Goldberg Coins and Collectibles

Sale 46

The Millennia Collection

Lot Photo Description Realized
Lot 878
Australia. New South Wales. 5 Shillings "Holey Dollar," 1813. KM-2.13; Dav-401. Counterstamp with reeded border, over holed center: Obverse - NEW SOUTH WALES, 1813; Reverse - FIVE + SHILLINGS, wreath at bottom. Host coin: Peru. 8 Reales, 1805-LIMAE-J-P. (Lima). Eliz-69; KM-117.1. Charles IV, 1788-1808. Cuirassed, laureate, bust of Charles IV right. Reverse: Crowned arms between pillars. Hole and counterstamp a little off center, but full, clean strike. Host reales now scyphate. Pleasing old collection toning. Extremely Rare and important! NGC graded EF-45.

When the colony of New South Wales was founded in Australia in 1788, it ran into the problem of a lack of coinage. Governor Lachlan Macquarie took the initiative of using £10,000 in Spanish dollars sent by the British government to produce suitable coins. The centers were punched out and these coins were accepted as the coin of the realm. The Spanish American 8 Reales arrived in 1812 and were then cut to produce the "Holey" Dollars. These emergency coins were used until 1822 and were then replaced by sufficient British sterling coinage.
Estimated Value $70,000 - 80,000.
Ex: J.S. Jenks Coll.; H. Chapman Sale, Philadelphia (12-7-21), lot 5293; Marlier Coll.; W. Woodside (USA, in 1937/8); Foley Coll. (USA); Illustrated in Money of The World, coin 135.

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Lot 879
Australia - South Australia. Pound, 1852 (Adelaide). Fr-3; FKM-2. Type 2. Victoria, 1837-1901. Royal crown, date below, dentillated and beaded bordes around. Reverse: Value in three lines, date below, dentillated and beaded bordes around; outer legend with weight in grains and pennyweight, "22 CARATS" below. Extremely Rare, more so in this grade. NGC graded MS-64.

The discovery of gold in Australia was a period of incredible social and economic upheaval. Ironically the discovery of gold almost sent the colony into poverty as industry and commerce fell to its knees as laborers, clerks and anyone else with a shovel, pan and glint in their eye rushed to the diggings.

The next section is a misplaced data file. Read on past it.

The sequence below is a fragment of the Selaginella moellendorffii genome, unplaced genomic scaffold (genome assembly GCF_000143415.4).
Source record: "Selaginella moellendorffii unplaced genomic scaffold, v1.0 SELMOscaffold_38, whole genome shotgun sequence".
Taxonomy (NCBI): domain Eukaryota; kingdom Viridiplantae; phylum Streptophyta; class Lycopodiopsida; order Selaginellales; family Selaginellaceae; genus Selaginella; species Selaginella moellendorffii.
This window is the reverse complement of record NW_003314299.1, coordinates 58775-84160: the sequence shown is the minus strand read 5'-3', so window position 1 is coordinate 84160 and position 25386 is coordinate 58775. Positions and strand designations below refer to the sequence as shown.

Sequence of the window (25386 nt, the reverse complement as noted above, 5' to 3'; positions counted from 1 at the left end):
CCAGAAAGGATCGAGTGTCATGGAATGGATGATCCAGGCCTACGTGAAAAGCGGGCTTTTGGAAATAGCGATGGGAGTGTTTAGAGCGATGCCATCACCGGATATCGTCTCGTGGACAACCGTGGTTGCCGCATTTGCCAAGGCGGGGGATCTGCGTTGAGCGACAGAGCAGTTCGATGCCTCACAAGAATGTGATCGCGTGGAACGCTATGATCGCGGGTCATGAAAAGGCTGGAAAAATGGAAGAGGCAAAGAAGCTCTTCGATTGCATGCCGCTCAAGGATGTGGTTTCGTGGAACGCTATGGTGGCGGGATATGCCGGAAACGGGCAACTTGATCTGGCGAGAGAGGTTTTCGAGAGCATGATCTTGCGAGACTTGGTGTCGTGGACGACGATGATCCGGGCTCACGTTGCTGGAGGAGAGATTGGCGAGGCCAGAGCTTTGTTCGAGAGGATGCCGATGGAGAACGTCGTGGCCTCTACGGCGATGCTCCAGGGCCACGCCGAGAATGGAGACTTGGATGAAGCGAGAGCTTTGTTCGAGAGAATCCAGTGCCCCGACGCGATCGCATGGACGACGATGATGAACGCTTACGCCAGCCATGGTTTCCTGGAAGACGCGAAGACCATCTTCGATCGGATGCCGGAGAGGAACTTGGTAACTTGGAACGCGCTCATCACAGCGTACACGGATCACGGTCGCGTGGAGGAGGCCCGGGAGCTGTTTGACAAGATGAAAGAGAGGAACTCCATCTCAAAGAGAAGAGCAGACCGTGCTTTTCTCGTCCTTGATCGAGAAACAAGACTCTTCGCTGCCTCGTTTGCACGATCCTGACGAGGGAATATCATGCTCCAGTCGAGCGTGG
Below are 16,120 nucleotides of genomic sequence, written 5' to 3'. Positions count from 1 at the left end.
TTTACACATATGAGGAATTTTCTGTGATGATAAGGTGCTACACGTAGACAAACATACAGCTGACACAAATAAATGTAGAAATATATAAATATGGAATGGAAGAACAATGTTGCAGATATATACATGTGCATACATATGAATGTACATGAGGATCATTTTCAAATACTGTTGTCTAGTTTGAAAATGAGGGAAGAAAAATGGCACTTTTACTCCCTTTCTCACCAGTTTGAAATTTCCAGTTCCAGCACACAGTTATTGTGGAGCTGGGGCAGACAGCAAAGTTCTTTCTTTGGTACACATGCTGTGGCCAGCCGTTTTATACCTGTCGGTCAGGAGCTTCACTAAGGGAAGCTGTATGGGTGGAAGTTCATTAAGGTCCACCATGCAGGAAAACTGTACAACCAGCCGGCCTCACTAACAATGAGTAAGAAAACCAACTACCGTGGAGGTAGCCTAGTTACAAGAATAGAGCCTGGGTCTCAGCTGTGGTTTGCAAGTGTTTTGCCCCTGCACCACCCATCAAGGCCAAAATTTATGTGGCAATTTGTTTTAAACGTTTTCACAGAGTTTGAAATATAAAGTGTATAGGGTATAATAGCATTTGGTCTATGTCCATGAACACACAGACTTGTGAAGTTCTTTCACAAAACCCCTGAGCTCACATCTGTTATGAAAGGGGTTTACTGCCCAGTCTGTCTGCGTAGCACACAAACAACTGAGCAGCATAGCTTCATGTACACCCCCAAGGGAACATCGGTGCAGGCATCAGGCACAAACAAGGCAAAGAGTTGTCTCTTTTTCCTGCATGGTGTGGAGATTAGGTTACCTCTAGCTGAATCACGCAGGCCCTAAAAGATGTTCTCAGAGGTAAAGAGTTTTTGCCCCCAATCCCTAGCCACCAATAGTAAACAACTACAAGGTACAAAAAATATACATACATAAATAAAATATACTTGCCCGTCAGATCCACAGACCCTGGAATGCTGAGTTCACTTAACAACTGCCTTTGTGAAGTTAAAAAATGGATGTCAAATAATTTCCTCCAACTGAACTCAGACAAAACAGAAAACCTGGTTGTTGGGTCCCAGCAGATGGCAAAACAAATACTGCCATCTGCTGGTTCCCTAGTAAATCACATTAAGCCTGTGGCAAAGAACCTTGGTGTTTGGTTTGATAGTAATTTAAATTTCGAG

It was a time of frantic pace where many decisions - including that of making coins - had to be made there on the spot, with little regard to the usual red tape. And so we have an interesting situation where the first indigenous gold coins were, strictly speaking, illegal issues. The cutting of red tape to get them circulated as soon as possible meant circumventing Royal approval. Then, as now, the issuing of coinage without official approval is illegal.
The first gold "coinage" looked anything like coins in the true sense. In fact they were simply strips of stamped gold which came to be known as Adelaide Ingots. They came into being as a result of gold being found at Mount Alexander in the Castlemaine district of Victoria.
When word of the strike reached Adelaide, some 500 km to the west, the rush was on. In the following three months nearly half of South Australia's male population were trying their luck. A labor starved Adelaide was on the brink of bankruptcy when about 50,000 pounds worth of gold arrived, for assaying back in the capital, from the diggings.
The Adelaide Pound was the very first Gold Coin struck on Australian soil, directly from the nuggets & dust unearthed by the diggers in Ballarat & Bendigo. All examples are quite rare, with just 20 of Type I in existence, and perhaps 200 Type II's. Much sought after by collectors and investors.
Estimated Value $40,000 - 50,000.
Illustrated in Money of The World, coin 136.

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